Chinese Copper Smelter Halts Capacity to Ease Winter Pollution

Updated on
  • Company makes move before annual fee talks resume with miners
  • If curbs spread, it’ll hurt ore use, Tongling executive says

Metal workers work at the Tongling Nonferrous Metals Group Holdings Co. Ltd copper smelter in Tongling.

Photographer: Natalie Behring/Bloomberg 

China’s second-largest copper smelter said it began halting capacity last week at its main production hub in the city of Tongling after the local government ordered the curbs as part of a national plan to ease pollution over the winter months.

Tongling Nonferrous Metals Group Co., based in Anhui province, is idling 20 to 30 percent of its smelting capacity, from an annual total of 800,000 metric tons, Wang Guojian, vice commercial director, said by phone Thursday. There’s no timetable for how long the cuts may last, he said.

While other producing regions such as Shandong and Jiangxi aren’t affected, if the environmental curbs spread it should support Chinese smelters in their annual negotiations over processing fees with overseas miners, Wang said. Those talks were suspended last week without resolution on what price miners will pay to get their copper refined in 2018. China is the biggest producer and consumer of refined copper and relies on some of the world’s biggest miners for its raw material.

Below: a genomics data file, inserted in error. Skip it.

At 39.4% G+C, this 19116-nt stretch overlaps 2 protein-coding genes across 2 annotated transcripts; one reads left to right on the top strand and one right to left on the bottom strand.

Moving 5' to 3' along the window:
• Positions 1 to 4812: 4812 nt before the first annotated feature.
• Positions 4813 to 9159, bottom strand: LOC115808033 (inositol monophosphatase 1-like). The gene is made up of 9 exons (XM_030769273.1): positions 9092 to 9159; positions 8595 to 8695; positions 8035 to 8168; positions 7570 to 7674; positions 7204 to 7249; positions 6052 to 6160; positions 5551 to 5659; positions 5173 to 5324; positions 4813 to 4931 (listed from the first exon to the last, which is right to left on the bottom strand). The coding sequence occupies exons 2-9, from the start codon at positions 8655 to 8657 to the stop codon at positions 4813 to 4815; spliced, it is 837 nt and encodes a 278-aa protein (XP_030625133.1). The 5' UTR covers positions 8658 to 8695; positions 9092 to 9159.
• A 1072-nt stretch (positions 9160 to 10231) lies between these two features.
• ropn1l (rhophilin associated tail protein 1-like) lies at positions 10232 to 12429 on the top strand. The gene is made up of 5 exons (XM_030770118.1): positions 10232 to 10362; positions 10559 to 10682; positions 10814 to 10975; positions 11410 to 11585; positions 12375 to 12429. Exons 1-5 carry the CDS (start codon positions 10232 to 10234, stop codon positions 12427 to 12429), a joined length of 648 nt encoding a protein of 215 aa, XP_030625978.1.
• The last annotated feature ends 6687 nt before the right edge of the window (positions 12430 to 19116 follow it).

“If the curbs are enacted in more regions, or nationwide, that will affect demand for copper concentrate,” said Wang, adding that the company has yet to resume the negotiations.

Intense Talks

Tongling’s willingness to halt capacity shows just how much pressure is generated by the negotiations, Ji Xianfei, an analyst with Guotai Junan Futures Ltd., said by phone from Shanghai, “It’s also really hard to say how much, and how long the cuts will last,” Ji said. “The battle is intense during the annual talks.”

Even before the deadlock, the negotiations were taking longer than in previous years, Ivan Arriagada, chief executive officer of Chilean miner Antofagasta Plc, said in an interview last week.

While miners contend that ore is in short supply, which should spur a drop in fees, China’s smelters say they are being forced to upgrade facilities to comply with environmental rules, and charges should reflect their higher costs.

Copper rose as much 1.1 percent to $6,620 a ton on the London Metal Exchange and traded at $6,589 by 1:59 p.m. in London. The metal closed at a three-year high of $7,134.50 in October, but has since retreated due to worries over slowing growth in China.

Anhui province’s government issued its order asking polluting industries such as steel, cement, and nonferrous metals to cut capacity by more than 30 percent this winter, a local newspaper reported last month.

— With assistance by Winnie Zhu

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